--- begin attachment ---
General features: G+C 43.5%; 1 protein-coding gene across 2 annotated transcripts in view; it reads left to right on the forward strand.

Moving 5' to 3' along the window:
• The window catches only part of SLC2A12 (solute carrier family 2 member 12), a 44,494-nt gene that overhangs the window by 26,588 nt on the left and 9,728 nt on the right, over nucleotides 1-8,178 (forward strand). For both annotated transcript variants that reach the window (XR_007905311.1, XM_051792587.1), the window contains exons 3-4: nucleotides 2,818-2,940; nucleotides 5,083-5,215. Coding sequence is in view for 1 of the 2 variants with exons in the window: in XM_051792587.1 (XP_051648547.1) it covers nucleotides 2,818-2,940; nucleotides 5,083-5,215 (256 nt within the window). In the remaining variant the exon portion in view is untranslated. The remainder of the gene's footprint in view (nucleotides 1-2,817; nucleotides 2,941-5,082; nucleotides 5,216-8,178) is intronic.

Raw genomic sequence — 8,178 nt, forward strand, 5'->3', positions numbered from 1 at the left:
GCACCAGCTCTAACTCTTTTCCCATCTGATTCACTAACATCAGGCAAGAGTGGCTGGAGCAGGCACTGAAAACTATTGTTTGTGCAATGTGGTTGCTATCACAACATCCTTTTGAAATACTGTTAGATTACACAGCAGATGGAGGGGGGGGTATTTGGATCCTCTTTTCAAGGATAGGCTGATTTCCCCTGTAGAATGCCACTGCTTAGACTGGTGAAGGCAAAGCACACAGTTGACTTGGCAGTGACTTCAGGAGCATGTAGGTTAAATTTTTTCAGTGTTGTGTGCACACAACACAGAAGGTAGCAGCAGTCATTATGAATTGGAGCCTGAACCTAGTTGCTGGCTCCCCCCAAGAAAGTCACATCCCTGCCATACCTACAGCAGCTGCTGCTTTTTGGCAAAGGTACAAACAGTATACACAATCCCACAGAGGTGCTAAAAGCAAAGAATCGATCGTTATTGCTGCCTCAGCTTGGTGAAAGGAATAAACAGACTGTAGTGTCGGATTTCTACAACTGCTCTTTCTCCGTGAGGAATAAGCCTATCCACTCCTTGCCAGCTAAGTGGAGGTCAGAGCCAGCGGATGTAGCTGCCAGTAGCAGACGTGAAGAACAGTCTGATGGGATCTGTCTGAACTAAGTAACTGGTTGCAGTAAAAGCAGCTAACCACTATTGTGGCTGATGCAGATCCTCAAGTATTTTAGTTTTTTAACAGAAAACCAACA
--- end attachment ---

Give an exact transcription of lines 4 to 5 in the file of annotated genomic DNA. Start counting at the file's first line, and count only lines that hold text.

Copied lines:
Raw genomic sequence — 8,178 nt, forward strand, 5'->3', positions numbered from 1 at the left:
GCACCAGCTCTAACTCTTTTCCCATCTGATTCACTAACATCAGGCAAGAGTGGCTGGAGCAGGCACTGAAAACTATTGTTTGTGCAATGTGGTTGCTATCACAACATCCTTTTGAAATACTGTTAGATTACACAGCAGATGGAGGGGGGGGTATTTGGATCCTCTTTTCAAGGATAGGCTGATTTCCCCTGTAGAATGCCACTGCTTAGACTGGTGAAGGCAAAGCACACAGTTGACTTGGCAGTGACTTCAGGAGCATGTAGGTTAAATTTTTTCAGTGTTGTGTGCACACAACACAGAAGGTAGCAGCAGTCATTATGAATTGGAGCCTGAACCTAGTTGCTGGCTCCCCCCAAGAAAGTCACATCCCTGCCATACCTACAGCAGCTGCTGCTTTTTGGCAAAGGTACAAACAGTATACACAATCCCACAGAGGTGCTAAAAGCAAAGAATCGATCGTTATTGCTGCCTCAGCTTGGTGAAAGGAATAAACAGACTGTAGTGTCGGATTTCTACAACTGCTCTTTCTCCGTGAGGAATAAGCCTATCCACTCCTTGCCAGCTAAGTGGAGGTCAGAGCCAGCGGATGTAGCTGCCAGTAGCAGACGTGAAGAACAGTCTGATGGGATCTGTCTGAACTAAGTAACTGGTTGCAGTAAAAGCAGCTAACCACTATTGTGGCTGATGCAGATCCTCAAGTATTTTAGTTTTTTAACAGAAAACCAACA